Should we still care about documentation now that we have LLMs?

If it was easy already…

“Clear code documents itself”

It is a common enough refrain from developers that code itself shouldn’t actually need documentation if it is well written. 

If you hold this axiom, it is an easy step to believe that AI ingesting your entire codebase will be able to return accurate answers to any question a developer might want to ask. 

“How do I use this method?” – easy, let’s see what the code says. LLMs that iterate over massive quantities of code are particularly well suited for this kind of work. 

Documentation is a fundamental practice

Documentation remains a core part of the software development lifecycle. And that’s because there will always be core company knowledge that can’t be communicated by code.  

For example, code will never be able to explain why a decision was made NOT to do something. Don’t want developers using certain pointers to memory? AI doesn’t know that.

Your product teams have created business logic that is expressed in code that needs to be understood by AI.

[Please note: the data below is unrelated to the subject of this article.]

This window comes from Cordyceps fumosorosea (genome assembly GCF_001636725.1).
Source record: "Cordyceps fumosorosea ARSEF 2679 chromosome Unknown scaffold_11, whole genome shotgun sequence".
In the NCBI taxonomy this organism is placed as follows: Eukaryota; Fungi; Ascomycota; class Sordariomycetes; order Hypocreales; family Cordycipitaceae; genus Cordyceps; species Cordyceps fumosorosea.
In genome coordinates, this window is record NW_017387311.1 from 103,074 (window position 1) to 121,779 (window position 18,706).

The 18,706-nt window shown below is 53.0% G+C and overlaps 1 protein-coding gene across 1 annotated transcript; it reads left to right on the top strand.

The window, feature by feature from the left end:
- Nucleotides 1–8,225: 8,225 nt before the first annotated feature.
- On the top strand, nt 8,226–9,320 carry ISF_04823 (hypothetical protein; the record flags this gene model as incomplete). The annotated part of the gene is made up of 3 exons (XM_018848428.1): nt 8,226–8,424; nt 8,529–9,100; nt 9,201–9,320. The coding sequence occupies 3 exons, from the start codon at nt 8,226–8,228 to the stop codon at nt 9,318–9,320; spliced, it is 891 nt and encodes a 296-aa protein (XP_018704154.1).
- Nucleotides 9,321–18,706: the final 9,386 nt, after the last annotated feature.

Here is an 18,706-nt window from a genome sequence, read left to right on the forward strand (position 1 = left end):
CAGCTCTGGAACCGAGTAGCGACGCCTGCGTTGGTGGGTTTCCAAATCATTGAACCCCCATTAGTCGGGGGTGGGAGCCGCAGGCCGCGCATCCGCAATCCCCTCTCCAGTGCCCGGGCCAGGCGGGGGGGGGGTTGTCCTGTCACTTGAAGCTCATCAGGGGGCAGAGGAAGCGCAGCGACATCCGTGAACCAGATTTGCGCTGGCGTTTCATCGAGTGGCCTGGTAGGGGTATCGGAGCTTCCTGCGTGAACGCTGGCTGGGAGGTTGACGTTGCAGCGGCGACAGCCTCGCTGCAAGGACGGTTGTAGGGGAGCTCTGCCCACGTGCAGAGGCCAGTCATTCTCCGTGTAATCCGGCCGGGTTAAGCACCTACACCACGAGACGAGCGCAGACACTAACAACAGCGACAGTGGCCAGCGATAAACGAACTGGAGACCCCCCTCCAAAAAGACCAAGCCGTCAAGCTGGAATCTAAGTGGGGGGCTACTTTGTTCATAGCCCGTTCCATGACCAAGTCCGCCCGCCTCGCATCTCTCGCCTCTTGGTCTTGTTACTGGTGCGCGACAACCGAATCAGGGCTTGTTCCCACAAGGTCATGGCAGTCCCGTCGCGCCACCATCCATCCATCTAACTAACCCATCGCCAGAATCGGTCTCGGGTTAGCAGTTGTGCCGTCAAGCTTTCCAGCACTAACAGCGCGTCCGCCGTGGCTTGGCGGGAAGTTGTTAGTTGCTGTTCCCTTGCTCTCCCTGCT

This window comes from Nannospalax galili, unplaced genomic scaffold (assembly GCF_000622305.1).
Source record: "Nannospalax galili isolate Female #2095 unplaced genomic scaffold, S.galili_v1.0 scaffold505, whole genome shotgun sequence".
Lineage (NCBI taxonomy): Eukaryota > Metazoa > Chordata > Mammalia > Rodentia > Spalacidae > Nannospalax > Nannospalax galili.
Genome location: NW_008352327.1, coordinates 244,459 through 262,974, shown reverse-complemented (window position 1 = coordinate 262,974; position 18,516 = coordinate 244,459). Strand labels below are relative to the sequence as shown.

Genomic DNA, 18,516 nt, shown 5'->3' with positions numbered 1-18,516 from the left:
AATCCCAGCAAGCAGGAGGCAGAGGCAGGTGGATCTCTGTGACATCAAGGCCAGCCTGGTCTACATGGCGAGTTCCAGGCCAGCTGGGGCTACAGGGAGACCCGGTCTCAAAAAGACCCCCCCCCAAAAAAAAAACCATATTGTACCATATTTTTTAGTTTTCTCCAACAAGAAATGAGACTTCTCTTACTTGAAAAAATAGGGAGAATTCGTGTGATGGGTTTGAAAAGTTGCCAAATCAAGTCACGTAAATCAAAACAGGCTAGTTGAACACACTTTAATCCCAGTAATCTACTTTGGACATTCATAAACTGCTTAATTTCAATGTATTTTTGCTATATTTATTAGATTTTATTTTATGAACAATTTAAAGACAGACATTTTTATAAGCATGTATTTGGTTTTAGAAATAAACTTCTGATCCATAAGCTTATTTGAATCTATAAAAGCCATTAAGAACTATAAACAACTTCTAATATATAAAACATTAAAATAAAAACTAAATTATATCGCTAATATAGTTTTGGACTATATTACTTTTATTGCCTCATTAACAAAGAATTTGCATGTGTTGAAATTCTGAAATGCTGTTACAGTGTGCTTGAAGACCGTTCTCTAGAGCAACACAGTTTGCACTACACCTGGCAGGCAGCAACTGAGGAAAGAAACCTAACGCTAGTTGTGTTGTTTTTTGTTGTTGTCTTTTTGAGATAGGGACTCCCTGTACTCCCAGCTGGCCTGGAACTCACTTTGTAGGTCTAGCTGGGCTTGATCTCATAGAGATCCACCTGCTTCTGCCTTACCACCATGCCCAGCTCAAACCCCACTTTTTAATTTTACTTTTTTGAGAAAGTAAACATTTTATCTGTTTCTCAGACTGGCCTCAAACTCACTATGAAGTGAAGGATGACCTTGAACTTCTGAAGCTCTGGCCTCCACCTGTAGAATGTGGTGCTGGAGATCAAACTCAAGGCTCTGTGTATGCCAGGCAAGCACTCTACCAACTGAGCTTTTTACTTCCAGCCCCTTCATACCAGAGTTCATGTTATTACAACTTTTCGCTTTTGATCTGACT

Lead developers and DevOps/Platform teams have their own internal best practices and ways of consuming services. None of this is readily apparent to a probabilistic AI model. 

AI doesn’t replace documentation. Documentation is a requirement for AI. And AI is great for documentation.

Hybrid methodologies of using LLM outputs combined with retrieval frameworks like RAG will be dramatically more effective at providing true code understanding with accurate, up to date documentation that is tied to code. 

Instead of generic code answers based on a corpus of open source training data, advanced code understanding assistants will be able to specifically relay your business specific context, providing useful answers.  

Documentation is therefore a critical part of a development “knowledge layer” to power advancements in AI by contextualizing them to human reasoning.

Of course, Generative AI’s promise is to reduce mundane tasks so that us humans can focus on higher level reasoning and problem solving.

Most developers we’ve met say code documentation is the most qualified mundane task they know of for AI assistance.

How then can AI help with documentation while making that documentation useful for LLMs?

The core tenets of AI assisted documentation are that:

  1. Documentation is primarily written by AI with humans adding the missing delta of company specific knowledge that AI will never know.
  2. Documentation is always kept up to date automatically, with human input only for key changes.
  3. Feedback loops to create or enhance documentation exist in the chat interface,  driving the expansion and improvement of the documentation.

Interested in learning more about how Swimm will enable the future of code understanding? We have a big announcement coming on January 17. Register for launch event to learn more.